Mental health support available for those affected by Armory tragedy

ROCHESTER, N.Y. – Following the tragedy that occurred at the Amory on Sunday, the City of Rochester and community leaders are coming together to provide mental health support to anyone affected.

They will be hosting a number of Ubuntu Healing Circles. They are offering a selection of virtual and in-person meetings to provide a safe space for those affected by the tragedy.

“Listen, this thing happened,” says Melanie Funchess, the CEO of Ubuntu Village Works who is helping to run the circles. “It was a horrible tragedy, it was no one’s fault. Instead of looking at who we’re going to blame, let’s look at how are we going to heal as a community. How are we going to do this together and for us to come together- the people who were impacted so you can heal and you can begin to process what happened.

Police say it may have been confetti cannons that went off at the end of the concert that trigged a panic in the crowd.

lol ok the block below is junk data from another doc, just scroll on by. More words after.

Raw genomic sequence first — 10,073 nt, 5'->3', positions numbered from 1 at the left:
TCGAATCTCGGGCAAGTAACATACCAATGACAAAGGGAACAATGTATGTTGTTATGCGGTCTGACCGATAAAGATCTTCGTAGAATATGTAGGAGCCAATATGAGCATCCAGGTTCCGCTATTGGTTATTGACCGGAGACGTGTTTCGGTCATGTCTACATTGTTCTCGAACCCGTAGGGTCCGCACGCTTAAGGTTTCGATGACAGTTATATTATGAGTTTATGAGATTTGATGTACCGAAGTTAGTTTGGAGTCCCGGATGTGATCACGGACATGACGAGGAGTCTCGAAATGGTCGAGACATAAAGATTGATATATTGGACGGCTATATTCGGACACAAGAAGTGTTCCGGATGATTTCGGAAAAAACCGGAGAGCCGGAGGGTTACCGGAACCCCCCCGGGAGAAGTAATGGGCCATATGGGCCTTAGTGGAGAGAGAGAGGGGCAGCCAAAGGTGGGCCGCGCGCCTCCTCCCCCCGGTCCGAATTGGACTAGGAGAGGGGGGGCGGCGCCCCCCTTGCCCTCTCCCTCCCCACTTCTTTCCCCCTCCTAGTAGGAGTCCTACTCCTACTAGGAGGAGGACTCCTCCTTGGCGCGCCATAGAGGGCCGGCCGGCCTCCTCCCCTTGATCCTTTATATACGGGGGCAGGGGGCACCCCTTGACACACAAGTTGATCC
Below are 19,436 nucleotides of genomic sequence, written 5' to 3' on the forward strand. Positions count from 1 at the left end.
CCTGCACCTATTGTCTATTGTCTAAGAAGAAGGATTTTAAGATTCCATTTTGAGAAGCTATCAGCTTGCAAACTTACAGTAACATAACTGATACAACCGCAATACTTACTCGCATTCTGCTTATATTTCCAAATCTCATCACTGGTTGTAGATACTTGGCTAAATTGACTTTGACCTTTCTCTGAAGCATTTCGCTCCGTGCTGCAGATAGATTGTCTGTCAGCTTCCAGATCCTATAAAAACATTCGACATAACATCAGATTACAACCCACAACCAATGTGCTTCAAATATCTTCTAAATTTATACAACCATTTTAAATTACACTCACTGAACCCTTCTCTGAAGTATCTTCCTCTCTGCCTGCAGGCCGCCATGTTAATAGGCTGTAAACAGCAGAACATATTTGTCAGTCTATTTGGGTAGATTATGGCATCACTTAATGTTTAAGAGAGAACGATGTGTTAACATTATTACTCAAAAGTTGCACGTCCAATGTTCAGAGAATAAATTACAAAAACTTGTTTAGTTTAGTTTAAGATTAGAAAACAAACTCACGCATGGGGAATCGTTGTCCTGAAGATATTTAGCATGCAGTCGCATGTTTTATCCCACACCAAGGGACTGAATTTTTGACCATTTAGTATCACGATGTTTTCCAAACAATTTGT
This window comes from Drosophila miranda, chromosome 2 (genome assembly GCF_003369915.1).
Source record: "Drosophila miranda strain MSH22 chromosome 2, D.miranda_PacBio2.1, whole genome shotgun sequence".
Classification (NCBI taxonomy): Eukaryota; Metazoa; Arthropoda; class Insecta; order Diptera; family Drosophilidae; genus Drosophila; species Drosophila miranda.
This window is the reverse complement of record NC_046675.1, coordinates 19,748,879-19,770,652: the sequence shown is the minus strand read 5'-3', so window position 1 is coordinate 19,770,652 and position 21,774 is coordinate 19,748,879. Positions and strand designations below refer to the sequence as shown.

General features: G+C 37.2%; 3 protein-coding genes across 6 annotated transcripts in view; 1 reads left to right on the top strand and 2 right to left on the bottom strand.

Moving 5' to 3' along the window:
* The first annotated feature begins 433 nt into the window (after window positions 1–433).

“The reason that it effected them the way it did is because of the community violence that happens in the communities in which they live because they hear gunshots, so they thought it was gunshots,” says Funchess. “So, that is a residual trauma. It wasn’t any gunshots, it wasn’t any gunfire. But that’s where their mind went so we really need to unpack so that people can begin the road of healing.”

Even those who were not physically injured in the crowd surge may still be carrying the weight of what happened that night. Talking with others who experienced the same thing, could help. 

“We’re brothers and sisters holding space for you to be able to process what you’ve been through with people who care about you, who come from where you come from and have a shared experience,” Funchess says. 

The healing circles will be held:

  • March 12, from 2-3 p.m. virtually.
  • March 15, from 5-6 p.m. in-person.
  • March 15, from 5-6 p.m. virtually.

To register, click here. The address for in-person support meetings will be at the Loretta C. Scott Center for Human Services, at 57 St. Paul St.